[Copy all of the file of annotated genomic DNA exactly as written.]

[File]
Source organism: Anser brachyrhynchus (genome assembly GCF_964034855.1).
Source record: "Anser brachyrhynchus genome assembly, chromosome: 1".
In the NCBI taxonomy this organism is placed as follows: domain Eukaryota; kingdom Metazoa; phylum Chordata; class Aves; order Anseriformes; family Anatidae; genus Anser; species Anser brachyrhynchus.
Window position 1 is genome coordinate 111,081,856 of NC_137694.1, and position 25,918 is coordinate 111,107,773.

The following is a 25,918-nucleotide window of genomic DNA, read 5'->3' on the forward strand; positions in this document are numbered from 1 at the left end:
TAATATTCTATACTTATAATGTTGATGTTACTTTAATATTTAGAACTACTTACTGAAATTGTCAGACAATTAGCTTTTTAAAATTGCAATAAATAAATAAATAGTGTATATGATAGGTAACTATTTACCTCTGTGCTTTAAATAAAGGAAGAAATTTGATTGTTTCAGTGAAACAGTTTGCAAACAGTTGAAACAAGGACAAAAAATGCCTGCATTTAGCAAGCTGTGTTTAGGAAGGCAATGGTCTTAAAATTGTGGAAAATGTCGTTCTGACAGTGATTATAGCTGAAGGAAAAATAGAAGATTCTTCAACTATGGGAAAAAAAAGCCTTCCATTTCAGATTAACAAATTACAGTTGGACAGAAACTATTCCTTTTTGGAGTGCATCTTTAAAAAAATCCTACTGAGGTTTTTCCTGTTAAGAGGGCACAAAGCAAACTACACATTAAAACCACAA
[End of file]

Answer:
Source organism: Anser brachyrhynchus (genome assembly GCF_964034855.1).
Source record: "Anser brachyrhynchus genome assembly, chromosome: 1".
In the NCBI taxonomy this organism is placed as follows: domain Eukaryota; kingdom Metazoa; phylum Chordata; class Aves; order Anseriformes; family Anatidae; genus Anser; species Anser brachyrhynchus.
Window position 1 is genome coordinate 111,081,856 of NC_137694.1, and position 25,918 is coordinate 111,107,773.

The following is a 25,918-nucleotide window of genomic DNA, read 5'->3' on the forward strand; positions in this document are numbered from 1 at the left end:
TAATATTCTATACTTATAATGTTGATGTTACTTTAATATTTAGAACTACTTACTGAAATTGTCAGACAATTAGCTTTTTAAAATTGCAATAAATAAATAAATAGTGTATATGATAGGTAACTATTTACCTCTGTGCTTTAAATAAAGGAAGAAATTTGATTGTTTCAGTGAAACAGTTTGCAAACAGTTGAAACAAGGACAAAAAATGCCTGCATTTAGCAAGCTGTGTTTAGGAAGGCAATGGTCTTAAAATTGTGGAAAATGTCGTTCTGACAGTGATTATAGCTGAAGGAAAAATAGAAGATTCTTCAACTATGGGAAAAAAAAGCCTTCCATTTCAGATTAACAAATTACAGTTGGACAGAAACTATTCCTTTTTGGAGTGCATCTTTAAAAAAATCCTACTGAGGTTTTTCCTGTTAAGAGGGCACAAAGCAAACTACACATTAAAACCACAA